We’ve had genuinely good days, and good moments. Parts of Christmas Day were better than I could have imagined, and seeing the cemetery the day after we buried her was healing and calming and beautiful in its own way (though I hadn’t wanted to go). I hadn’t realized that one can be surprised by the good moments as well as the bad.

“Her absence is like the sky, spread over everything.”

I understand now why people call death a “loss.” Not just something has been taken away and gone on a trip, but something is actively missing. On the easy days, it’s a bit like tasting tomato soup and finding someone left out the tomato flavor. Or, in keener moments, realizing your leg has been cut off and you’ll never run the same way again (thanks for the image, Jack). When the twins turned 18, just a few days after Christmas/Mom’s birthday, her absence was its own presence. When I found the birthday card I had optimistically bought for her weeks in advance, I found myself contemplating how she wouldn’t ramble a bit after she answered some question over the phone and update me on daily life at their house. I’m thankful her birthday and Christmas are the same day, so we don’t relive some things twice.

I feel a slight hesitation, a nervousness, when I’m away from loved ones. The nervousness grows much larger when someone runs later than they tell me. There’s a small, not at all irrational bit in me that knows they may never come back. Losing someone in three months, almost to the day, is almost instantaneous relative to a normal lifespan, and you realize how quickly it can happen. Perhaps, in this sense, I have truly “grown up,” for I have intimately realized that neither I nor anyone I love is invincible.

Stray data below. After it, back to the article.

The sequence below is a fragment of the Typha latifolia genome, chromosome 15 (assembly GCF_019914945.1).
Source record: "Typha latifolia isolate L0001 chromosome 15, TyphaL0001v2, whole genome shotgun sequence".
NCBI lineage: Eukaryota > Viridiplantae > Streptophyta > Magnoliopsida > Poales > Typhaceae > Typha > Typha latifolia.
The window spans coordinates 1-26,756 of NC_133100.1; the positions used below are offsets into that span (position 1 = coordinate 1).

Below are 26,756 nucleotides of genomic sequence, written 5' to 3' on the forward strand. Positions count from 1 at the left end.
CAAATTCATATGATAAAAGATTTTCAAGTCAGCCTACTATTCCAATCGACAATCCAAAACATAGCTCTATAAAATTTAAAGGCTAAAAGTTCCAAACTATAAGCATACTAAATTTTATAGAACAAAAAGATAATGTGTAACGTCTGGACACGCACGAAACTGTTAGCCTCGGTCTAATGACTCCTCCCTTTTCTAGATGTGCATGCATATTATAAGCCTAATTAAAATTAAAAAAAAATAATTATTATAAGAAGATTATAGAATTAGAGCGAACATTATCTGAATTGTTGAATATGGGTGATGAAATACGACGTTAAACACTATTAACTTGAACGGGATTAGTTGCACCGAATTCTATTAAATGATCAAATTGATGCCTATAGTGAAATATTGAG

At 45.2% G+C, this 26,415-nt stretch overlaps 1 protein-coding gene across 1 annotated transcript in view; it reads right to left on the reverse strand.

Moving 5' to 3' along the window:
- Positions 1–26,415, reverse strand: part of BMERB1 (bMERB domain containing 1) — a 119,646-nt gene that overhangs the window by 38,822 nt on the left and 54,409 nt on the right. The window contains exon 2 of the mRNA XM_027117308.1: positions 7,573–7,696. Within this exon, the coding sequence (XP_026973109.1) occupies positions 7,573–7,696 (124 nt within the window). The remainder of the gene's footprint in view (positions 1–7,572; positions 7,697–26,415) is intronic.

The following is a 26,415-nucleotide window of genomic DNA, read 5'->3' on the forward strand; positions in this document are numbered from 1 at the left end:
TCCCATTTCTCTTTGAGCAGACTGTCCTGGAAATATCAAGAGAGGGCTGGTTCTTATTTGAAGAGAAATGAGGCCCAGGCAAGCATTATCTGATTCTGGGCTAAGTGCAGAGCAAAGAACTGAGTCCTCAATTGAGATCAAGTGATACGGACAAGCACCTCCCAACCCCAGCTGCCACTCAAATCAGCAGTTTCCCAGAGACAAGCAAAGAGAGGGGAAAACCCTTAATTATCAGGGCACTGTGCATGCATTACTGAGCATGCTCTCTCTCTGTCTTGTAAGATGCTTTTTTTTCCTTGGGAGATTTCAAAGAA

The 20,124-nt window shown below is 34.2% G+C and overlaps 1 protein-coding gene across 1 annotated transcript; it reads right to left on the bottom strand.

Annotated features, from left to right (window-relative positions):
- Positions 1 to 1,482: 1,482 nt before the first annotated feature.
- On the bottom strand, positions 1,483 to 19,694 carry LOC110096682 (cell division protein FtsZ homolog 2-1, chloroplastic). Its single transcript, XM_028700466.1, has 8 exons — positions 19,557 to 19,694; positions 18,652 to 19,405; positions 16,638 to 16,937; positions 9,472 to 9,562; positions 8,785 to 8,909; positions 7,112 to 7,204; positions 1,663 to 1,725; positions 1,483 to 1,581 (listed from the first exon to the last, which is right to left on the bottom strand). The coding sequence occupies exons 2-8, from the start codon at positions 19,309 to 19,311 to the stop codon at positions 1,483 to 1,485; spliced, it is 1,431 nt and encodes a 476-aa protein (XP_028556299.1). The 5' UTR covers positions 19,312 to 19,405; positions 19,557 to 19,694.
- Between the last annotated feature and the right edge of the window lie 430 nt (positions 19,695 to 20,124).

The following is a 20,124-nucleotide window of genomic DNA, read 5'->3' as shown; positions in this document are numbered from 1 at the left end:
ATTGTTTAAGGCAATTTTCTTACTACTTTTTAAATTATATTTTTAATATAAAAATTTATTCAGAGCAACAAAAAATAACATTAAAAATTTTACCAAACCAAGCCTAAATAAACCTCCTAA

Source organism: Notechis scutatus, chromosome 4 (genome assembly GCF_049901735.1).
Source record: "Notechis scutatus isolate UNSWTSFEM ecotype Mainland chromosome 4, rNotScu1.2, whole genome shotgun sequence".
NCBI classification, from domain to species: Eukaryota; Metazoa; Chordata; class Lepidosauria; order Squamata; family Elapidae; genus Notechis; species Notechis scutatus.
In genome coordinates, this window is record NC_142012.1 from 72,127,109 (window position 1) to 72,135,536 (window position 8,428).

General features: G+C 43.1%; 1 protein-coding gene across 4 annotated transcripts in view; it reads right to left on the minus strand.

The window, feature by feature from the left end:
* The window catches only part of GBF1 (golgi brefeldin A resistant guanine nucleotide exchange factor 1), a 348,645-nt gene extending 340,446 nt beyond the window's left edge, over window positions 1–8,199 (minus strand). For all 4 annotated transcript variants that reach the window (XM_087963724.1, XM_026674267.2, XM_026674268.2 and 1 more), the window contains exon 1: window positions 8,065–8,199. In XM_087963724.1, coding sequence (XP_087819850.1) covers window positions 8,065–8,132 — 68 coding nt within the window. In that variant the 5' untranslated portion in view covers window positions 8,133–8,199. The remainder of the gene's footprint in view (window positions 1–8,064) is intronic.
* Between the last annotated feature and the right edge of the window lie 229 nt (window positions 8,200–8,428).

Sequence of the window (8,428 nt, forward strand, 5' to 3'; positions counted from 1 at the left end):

Day-to-day is easier at my own house than at my parents’ (it is still their house, because they built it together) since the change isn’t so obvious in that place. My own life was at least a little separated from hers, while my dad and younger siblings have no such refuge. You realize how many little habits and little jokes your parents had once one of them is no longer there to fulfill the routines. I’m thankful Dad is a talker, not a bottle-upper, though it means the moments are always fraught with something. I’ve been encouraged to keep my own life, but it’s clear how much we all need to be together constantly. It’s exhausting, like every other aspect of grief. “No one told me that grief feels so very like” … exhaustion.

2013, you were truly the very best of times and the very worst of times. I look forward to getting outside again, hiking and camping and doing things Mom wasn’t so apt to do. I know the exercise will at least make us sleep well, and I look forward to being surprised by joy via blue skies, though I expect to find the “still point of the turning world” all over the place. Slowly, slowly.

“Aren’t all these notes the senseless writings of a man who won’t accept the fact that there is nothing we can do with suffering except to suffer it?”